Erika Austin, CPDT-KSA, CTDI
Erika Austin, CPDT-KSA, CTDI
with her rescued Border Collie, "Dash"
Erika is a Certified Professional Dog Trainer, Knowledge and Skills Assessed (CPDT-KSA), a Certified Trick Dog Instructor (CTDI), and a
Canine Training Professional with the Pet Professional Guild.
Erika has more than 10 years of experience working with dogs of all shapes, sizes and temperaments. She has interned under licensed veterinarians, volunteered with countless animal rescue groups, worked at several different doggy daycare centers,
and was employed as a shelter manager for a no-kill animal shelter before
starting her own pet photography business.
Erika loves getting to know the people who love their dogs and is a passionate teacher,
of both human and canines! She believes that it's important for her clients to understand why dogs behave the way they do so that they can learn to problem-solve together. As a dedicated coach, Erika will customize each lesson to align with your personal training goals.
Whether it's jumping on visitors, pulling on the leash, or house-training a new puppy,
Erika is eager to help you find a solution that works for you and your dog!
Want to get in touch with Erika? Click here...
What makes Dandelion Dog Training different?
Certified Professional Dog Trainer, Knowledge and Skills Assessed indicates that a dog trainer has passed a comprehensive exam and an objective skills-based assessment along with at least 300 hours of dog training experience.
The Certification Council for Professional Dog Trainers® (CCPDT®), established in 2001, is the leading independent certifying organization for the dog training profession. The CCPDT is the leader in the development of rigorous exams to demonstrate mastery of humane, science-based dog training practices. Thousands of dog training professionals worldwide maintain the CCPDT’s certifications as a mark of high professional distinction.
To learn more about the Certification Council for Professional Dog Trainers visit www.ccpdt.org
Pet Professional Guild
PPG promotes the use of positive operant and respondent training methods, both personally and professionally, and holds that all training should be conducted in a manner that encourages pets to enjoy the process, which will, in turn, lead them to become more confident and well-adjusted pets. PPG members optimize the use of applied behavior analysis to systematically identify and resolve problem behaviors using the least aversive and intrusive methods, tools and equipment. Further, both PPG and its members actively recommend against the use of any training tools and equipment whose purpose and/or intent is to interrupt or redirect behavior using fear, force or pain.
One of PPG’s key missions is to build an international coalition of competent and ethical pet professional service providers that can create widespread industry transparency regarding the use and purpose of commercially available pet training and care tools and equipment.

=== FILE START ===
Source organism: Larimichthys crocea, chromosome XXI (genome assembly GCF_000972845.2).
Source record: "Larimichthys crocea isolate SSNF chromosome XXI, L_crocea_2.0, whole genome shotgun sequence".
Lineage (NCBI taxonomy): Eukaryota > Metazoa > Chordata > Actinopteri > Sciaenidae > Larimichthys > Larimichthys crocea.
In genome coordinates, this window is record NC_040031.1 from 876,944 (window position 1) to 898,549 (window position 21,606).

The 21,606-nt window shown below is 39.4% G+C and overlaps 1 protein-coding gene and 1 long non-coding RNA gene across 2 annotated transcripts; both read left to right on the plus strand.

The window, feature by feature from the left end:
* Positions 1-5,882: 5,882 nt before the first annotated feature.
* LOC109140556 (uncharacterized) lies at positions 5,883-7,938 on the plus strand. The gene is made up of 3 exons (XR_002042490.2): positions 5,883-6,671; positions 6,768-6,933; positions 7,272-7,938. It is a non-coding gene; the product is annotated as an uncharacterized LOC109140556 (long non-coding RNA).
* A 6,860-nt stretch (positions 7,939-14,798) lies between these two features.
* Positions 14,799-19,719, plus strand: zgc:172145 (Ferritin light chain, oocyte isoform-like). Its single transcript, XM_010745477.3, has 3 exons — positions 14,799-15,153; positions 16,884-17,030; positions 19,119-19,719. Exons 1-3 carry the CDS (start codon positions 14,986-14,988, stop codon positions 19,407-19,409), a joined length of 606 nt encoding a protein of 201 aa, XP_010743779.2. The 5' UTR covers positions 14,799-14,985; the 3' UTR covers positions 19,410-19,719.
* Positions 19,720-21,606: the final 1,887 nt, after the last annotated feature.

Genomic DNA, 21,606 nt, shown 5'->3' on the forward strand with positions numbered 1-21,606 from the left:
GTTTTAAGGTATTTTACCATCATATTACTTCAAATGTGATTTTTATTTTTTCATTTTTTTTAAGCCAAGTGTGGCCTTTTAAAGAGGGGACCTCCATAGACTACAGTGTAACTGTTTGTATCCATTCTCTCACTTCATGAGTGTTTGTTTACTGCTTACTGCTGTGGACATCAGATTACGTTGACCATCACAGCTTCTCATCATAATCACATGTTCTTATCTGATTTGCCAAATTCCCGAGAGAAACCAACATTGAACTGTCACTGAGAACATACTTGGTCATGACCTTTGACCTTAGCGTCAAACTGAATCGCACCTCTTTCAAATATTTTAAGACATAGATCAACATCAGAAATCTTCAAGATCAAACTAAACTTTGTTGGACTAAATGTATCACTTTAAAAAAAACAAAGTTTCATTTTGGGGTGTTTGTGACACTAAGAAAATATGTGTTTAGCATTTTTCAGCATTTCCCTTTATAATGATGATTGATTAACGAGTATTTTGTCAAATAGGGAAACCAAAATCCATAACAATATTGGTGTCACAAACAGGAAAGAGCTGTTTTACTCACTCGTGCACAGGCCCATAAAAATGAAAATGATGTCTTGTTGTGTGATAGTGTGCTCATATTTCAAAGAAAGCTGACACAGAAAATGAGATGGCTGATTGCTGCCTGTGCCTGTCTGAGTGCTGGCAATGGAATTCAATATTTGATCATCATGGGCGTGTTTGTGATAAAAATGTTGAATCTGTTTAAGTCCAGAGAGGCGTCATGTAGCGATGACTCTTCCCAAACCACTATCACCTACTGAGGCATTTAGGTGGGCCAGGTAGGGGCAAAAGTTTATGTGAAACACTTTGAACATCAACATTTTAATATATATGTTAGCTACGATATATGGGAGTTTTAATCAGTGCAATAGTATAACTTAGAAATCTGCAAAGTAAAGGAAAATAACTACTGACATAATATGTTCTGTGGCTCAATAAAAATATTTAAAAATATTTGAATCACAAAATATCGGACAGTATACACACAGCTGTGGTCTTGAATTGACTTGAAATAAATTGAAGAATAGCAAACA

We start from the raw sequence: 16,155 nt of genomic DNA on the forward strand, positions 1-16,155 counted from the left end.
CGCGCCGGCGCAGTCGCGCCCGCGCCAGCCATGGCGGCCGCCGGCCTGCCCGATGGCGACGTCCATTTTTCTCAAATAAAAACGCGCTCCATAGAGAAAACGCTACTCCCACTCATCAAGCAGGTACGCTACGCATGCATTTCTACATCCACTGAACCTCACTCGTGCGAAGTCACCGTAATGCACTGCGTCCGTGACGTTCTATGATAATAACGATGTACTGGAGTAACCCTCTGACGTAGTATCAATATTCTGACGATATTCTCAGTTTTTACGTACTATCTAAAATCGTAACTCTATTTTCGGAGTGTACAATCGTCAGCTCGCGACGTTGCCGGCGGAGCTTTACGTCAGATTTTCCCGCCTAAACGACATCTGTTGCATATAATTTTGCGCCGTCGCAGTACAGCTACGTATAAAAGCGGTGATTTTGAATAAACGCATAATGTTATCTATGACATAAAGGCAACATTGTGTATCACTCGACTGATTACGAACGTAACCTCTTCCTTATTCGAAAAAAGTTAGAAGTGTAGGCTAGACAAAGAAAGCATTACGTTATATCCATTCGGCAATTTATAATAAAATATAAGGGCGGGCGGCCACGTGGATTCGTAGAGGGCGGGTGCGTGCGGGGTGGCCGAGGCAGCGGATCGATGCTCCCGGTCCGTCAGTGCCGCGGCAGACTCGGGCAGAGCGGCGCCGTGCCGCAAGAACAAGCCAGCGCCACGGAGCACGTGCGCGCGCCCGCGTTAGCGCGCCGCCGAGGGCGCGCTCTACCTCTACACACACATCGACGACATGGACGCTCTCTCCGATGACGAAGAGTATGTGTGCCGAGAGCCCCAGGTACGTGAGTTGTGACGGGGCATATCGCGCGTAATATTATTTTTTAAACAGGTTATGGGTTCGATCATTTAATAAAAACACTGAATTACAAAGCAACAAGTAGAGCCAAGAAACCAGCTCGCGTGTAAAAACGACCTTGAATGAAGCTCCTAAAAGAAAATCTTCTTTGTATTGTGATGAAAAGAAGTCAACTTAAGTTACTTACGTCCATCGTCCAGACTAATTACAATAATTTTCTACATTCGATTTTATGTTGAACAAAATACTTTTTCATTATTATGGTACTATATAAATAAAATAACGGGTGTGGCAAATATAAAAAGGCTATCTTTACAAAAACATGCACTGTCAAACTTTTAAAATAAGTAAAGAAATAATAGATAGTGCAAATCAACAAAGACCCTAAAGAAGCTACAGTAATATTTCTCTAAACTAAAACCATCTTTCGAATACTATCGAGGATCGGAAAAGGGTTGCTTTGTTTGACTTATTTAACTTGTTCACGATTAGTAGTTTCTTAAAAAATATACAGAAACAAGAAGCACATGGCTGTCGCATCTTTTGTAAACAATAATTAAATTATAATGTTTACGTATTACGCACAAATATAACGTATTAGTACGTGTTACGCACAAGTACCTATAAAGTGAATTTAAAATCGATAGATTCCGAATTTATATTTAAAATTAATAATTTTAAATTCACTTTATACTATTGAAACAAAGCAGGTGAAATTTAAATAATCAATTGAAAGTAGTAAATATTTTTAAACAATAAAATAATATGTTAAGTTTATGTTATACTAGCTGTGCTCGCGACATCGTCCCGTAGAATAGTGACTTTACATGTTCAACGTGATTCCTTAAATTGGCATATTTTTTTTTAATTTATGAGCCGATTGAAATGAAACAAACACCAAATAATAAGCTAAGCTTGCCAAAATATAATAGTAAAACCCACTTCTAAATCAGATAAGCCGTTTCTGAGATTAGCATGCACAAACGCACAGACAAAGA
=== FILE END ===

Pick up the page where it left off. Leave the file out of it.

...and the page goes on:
To learn more about the The Pet Professional Guild visit www.petprofessionalguild.com
What Is LIMA?
“LIMA” is an acronym for the phrase “least intrusive, minimally aversive”. LIMA describes a trainer or behavior consultant who uses the least intrusive, minimally aversive strategy out of a set of humane and effective tactics likely to succeed in achieving a training or behavior change objective with minimal risk of producing aversive side effects. LIMA adherence also requires consultants to be adequately educated and skilled in order to ensure that the least intrusive and aversive procedure is used.
LIMA does not justify the use of punishment in lieu of other effective interventions and strategies. In the vast majority of cases, desired behavior change can be affected by focusing on the animal’s environment, physical well-being, and operant and classical interventions such as differential reinforcement of an alternative behavior, desensitization, and counter-conditioning.
LIMA Is Competence-Based
LIMA requires trainers/consultants to work to increase the use of positive reinforcement and eliminate the use of punishment when working with animal and human clients. In order to ensure best practices, consultants should pursue and maintain competence in animal behavior consulting and training through continuing education, and hands-on experience. Trainers/consultants should not advise on problems outside the recognized boundaries of their competencies and experience.
Positive Reinforcement and Understanding the Learner
Positive reinforcement should be the first line of teaching, training, and behavior change program considered, and should be applied consistently. Positive reinforcement is associated with the lowest incidence of aggression, attention seeking, avoidance, and fear in learners. 3
Only the learner determines what may be reinforcing. It is crucial that the trainer/consultant understands and has the ability to appropriately apply this principle. This fact may mean that the trainer/consultant assesses any handling, petting, food, tool, and environment each time the learner experiences them. Personal bias must not determine the learner’s experience. The measure of each stimulus is whether the learner’s target behavior is strengthening or weakening, not the trainer/consultant’s intent or preference.